Physics project on Van De Graaff Generator


 Van de Graaff generator, is an electrostatic generator which uses a moving belt to accumulate very high amounts of electrical potential  on a hollow metal globe on the top of the stand. It was invented by American physicist Robert J. Van de Graaff in 1929. The potential  difference achieved in modern Van de Graaff generators can reach 5 megavolts. A tabletop version can produce on the order of 100,000 volts and can store enough energy to produce a visible spark. A Van de Graaff generator operates by transferring electric charge from a moving belt to a terminal. The high voltages generated by the Van de Graaff generator can be used for accelerating subatomic particles to high speeds, making the generator a useful tool for fundamental physics research. it is also used for accelerating electrons to sterilize food and process materials, accelerating protons for nuclear physics experiments, driving X-ray tubes, etc.

Physics project on Van De Graaff Generator


Working of the generator is based on two principles:

  1. Discharging action of sharp points, ie., electric discharge takes place in air or gases readily, at pointed conductors.
  2. If the charged conductor is brought in to internal contact with a hollow conductor, all of its charge transfers to the surface of the hollow conductor no matter how high the potential of the latter may be.
Physics project on Van De Graaff Generator


A simple Van de Graaff-generator consists of a belt of silk,or a similar flexible dielectric material, running over two metal pulleys, one of which is surrounded by a hollow metal sphere. Two electrodes, (2) and (7), in the form of comb-shaped rows of sharp metal points, are positioned respectively near to the bottom of the lower pulley and inside the sphere, over the upper pulley. Comb (2) is connected to the sphere, and comb (7) to the ground. A high DC potential (with respect to earth) is applied to roller (3); a positive potential in this example.

As the belt passes in front of the lower comb, it receives negative charge that escapes from its points due to the influence of the electric field around the lower pulley, which ionizes the air at the points. As the belt touches the lower roller (6), it transfers some electrons, leaving the roller with a negative charge (if it is insulated from the terminal), which added to the negative charge in the belt generates enough electric field to ionize the air at the points of the upper comb. Electrons then leak from the belt to the upper comb and to the terminal, leaving the belt positively charged as it returns down and the terminal negatively charged.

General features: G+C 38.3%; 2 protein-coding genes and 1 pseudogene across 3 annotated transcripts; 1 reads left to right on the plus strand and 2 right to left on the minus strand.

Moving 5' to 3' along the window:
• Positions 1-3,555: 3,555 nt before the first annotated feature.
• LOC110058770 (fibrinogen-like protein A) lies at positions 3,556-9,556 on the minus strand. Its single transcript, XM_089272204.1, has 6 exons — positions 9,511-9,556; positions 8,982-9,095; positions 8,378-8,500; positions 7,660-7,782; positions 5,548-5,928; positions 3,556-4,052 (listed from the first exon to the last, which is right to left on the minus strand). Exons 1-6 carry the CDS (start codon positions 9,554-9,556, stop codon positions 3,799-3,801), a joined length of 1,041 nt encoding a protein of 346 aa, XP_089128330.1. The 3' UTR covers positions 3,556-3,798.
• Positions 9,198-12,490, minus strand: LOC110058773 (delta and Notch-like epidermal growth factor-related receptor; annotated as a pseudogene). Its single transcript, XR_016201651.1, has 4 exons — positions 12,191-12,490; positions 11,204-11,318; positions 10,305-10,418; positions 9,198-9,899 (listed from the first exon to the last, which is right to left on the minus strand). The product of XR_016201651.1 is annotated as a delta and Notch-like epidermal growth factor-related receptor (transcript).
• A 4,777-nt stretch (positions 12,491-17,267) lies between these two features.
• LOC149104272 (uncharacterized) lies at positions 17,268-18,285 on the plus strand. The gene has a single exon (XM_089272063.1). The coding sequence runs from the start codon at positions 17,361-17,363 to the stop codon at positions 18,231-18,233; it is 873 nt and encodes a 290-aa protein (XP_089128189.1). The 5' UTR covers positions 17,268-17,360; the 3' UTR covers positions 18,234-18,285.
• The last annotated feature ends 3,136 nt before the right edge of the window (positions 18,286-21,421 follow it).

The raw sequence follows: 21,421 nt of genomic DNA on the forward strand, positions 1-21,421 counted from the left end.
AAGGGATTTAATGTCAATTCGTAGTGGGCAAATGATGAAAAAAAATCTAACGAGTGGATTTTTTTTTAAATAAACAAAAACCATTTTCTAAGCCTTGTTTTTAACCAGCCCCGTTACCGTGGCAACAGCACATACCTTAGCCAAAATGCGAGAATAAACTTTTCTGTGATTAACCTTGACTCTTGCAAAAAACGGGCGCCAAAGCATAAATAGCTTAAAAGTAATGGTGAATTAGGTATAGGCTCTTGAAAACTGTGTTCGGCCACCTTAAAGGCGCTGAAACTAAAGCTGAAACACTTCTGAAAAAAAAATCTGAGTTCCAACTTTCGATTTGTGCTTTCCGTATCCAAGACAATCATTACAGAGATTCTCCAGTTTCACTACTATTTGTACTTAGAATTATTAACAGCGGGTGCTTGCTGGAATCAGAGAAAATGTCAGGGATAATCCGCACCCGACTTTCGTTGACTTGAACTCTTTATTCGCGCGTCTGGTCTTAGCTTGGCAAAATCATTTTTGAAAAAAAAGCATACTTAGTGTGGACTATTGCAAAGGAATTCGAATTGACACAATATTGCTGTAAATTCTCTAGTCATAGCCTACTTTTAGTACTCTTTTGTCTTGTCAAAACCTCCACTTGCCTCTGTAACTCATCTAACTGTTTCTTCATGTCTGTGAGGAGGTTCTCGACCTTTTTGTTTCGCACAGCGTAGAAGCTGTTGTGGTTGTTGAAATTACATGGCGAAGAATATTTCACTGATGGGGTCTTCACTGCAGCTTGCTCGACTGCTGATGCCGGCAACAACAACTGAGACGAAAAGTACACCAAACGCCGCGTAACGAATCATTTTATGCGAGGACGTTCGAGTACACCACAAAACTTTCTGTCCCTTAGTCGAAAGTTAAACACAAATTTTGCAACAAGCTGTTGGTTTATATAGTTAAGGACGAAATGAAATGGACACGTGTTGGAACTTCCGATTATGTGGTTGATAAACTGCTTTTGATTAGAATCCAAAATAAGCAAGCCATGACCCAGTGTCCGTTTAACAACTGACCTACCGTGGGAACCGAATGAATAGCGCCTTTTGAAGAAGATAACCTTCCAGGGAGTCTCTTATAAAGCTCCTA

The sphere shields the upper roller and comb from the electric field generated by charges that accumulate at the outer surface of it, causing the discharge and change of polarity of the belt at the upper roller to occur practically as if the terminal were grounded. As the belt continues to move, a constant ‘charging current’ travels via the belt, and the sphere continues to accumulate negative charge until the rate that charge is being lost (through leakage and corona discharges) equals the charging current. The larger the sphere and the farther it is from ground, the higher will be its final potential.

Physics project on Van De Graaff Generator

Another method for building Van de Graaff generators is to use the triboelectric effect. The friction between the belt and the rollers, one of them now made of insulating material, or both made with insulating materials at different positions on the triboelectric scale, one above and other below the material of the belt, charges the rollers with opposite polarities. The strong e-field from the rollers then induces a corona discharge at the tips of the pointed comb electrodes. The electrodes then “spray” a charge onto the belt which is opposite in polarity to the charge on the rollers.

The remaining operation is otherwise the same as the voltage-injecting version above. This type of generator is easier to build for science fair or homemade projects, since it does not require a potentially dangerous high-voltage source. The trade-off is that it cannot build up as high a voltage as the other type, that cannot also be easily regulated, and operation may become difficult under humid conditions (which can severely reduce triboelectric effects). Finally, since the position of the rollers can be reversed, the accumulated charge on the hollow metal sphere can either be positive or negative.